“We passed the American Rescue Plan, saved the economy from a deep recession, put shots in arms, money in pockets, and kids back in school. We passed the Infrastructure and Investment Jobs Act to create millions of good-paying jobs, fix our crumbling bridges, roads, our airports, our sewer and water systems, our mass transportation systems, and ensure high-speed internet access in every single community,” Jeffries said.

He referenced House passage of “gun safety legislation for the first time in 30 years,” and passage of the “Inflation Reduction Act to strike a blow against the climate crisis and set our planet on a sustainable trajectory forward, lower energy costs.” He also noted a multitude of other Democratic programs he claimed strengthened under his party’s leadership of the 117th Congress.

“It was one of the most consequential congresses in American history, President Biden gets the job done and the D in Democrat stands for Deliver,” he continued in a peroration that sounded more like a campaign stump speech than a solemn transition of power from one Congress to the next.

McCarthy Makes His Remarks

McCarthy’s tone in his following remarks was jocular at the outset, remarking, “Well, that was easy, huh. I never thought we’d get up here,” referring to the fact his election came after the most ballots cast by the House since 1859 when 44 were needed to name a new speaker.

He also warned Jeffries, saying, “Hakeem, I got to warn you, two years ago, I got 100 percent of the vote from my conference,” an acknowledgment that being the minority leader of either party in the House requires decision-making that often costs support and produces conflict throughout the tenure.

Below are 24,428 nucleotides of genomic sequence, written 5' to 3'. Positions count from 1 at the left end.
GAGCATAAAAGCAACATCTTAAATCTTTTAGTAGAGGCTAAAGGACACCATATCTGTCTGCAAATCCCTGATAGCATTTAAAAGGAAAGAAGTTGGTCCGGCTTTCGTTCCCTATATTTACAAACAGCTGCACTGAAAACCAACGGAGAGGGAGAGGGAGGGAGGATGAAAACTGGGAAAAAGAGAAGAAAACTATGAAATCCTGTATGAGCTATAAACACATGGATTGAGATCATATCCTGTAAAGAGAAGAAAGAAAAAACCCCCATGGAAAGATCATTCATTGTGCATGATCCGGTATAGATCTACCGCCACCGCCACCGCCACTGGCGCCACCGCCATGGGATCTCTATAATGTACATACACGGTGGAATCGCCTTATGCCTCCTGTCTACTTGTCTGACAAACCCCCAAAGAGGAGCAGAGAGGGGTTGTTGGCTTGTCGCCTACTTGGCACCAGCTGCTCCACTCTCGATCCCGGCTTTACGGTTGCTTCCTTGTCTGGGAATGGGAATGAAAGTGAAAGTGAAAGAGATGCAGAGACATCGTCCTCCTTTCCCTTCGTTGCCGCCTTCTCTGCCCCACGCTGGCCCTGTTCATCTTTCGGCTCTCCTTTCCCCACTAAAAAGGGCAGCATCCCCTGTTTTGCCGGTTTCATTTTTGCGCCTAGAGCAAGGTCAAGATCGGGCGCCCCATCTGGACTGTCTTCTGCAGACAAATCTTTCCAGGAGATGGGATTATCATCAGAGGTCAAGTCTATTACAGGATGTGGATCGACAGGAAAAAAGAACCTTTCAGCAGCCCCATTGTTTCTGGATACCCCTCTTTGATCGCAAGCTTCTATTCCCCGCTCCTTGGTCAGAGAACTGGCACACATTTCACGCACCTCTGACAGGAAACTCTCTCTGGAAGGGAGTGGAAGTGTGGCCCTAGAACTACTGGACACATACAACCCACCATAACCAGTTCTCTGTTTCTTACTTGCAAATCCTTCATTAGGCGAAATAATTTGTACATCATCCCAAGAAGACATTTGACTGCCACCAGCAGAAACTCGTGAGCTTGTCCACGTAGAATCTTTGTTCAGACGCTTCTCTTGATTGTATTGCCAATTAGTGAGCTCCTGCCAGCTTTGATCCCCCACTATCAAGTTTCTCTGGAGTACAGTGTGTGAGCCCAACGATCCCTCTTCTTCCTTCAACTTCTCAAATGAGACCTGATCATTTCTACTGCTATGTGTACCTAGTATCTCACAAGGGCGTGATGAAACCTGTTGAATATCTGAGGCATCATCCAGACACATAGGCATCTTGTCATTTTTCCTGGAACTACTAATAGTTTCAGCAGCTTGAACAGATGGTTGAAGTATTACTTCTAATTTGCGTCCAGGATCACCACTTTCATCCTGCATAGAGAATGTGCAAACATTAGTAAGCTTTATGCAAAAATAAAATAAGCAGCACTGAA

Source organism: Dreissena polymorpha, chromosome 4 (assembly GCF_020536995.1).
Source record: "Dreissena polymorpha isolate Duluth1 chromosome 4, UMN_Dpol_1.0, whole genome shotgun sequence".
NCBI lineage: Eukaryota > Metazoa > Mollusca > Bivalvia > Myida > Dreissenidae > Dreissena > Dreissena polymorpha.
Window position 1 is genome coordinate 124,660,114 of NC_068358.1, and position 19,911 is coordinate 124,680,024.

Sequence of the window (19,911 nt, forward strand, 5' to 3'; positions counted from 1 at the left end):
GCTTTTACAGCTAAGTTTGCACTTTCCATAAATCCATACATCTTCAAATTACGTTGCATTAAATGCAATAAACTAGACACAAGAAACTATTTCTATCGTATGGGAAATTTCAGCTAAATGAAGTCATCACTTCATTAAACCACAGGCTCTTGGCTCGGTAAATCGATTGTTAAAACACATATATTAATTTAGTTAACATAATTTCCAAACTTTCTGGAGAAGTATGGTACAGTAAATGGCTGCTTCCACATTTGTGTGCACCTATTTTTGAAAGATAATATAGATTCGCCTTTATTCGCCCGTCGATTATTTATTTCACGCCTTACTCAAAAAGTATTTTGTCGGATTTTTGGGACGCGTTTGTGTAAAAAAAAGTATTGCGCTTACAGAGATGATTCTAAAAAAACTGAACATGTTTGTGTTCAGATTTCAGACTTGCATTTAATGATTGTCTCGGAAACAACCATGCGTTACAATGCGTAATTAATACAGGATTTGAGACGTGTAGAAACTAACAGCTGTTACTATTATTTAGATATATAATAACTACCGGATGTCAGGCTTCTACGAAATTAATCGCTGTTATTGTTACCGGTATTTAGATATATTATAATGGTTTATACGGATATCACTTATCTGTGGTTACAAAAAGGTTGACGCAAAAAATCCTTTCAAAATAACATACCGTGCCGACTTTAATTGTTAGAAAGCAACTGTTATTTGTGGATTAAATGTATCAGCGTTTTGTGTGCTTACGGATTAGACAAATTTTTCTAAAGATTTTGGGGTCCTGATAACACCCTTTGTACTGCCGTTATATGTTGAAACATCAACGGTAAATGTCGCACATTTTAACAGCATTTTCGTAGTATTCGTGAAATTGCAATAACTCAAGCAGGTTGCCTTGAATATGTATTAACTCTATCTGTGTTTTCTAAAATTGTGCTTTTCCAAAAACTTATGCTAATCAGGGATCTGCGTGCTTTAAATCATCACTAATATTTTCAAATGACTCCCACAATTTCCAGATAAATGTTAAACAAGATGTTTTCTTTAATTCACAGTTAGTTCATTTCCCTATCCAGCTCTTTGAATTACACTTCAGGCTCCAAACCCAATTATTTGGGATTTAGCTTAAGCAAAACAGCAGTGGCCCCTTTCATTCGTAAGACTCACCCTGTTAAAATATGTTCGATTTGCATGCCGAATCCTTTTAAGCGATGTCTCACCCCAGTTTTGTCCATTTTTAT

McCarthy launched his duties as speaker as the leader of a new majority party in the House and having agreed to a host of reforms sought by the populist conservative dissidents who opposed him for 14 rounds before his success on the 15th.

Those reforms, including one that enables a single member of the House to move for a new election of a speaker, significantly reduce the power of the speaker and greatly heighten the importance of the negotiating skills McCarthy displayed during the four days that produced his victory.

“I promise that our debates will be passionate, but they will never be personal. That’s my commitment to you,” McCarthy said, addressing the Democratic side of the chamber.

“Tonight, I want to talk directly to the American people. As speaker of the House, my ultimate responsibility is not to my party, my conference, or even our Congress. My responsibility, our responsibility, is to our country,” McCarthy said.

“Two months ago, you voted for a new direction for our country. You embraced our commitment to America. And now, we’re going to keep our commitment to you,” he said. “It’s a commitment for an economy that is strong, where you can fill up your tank with gas and feed your family, where paychecks grow and not shrink.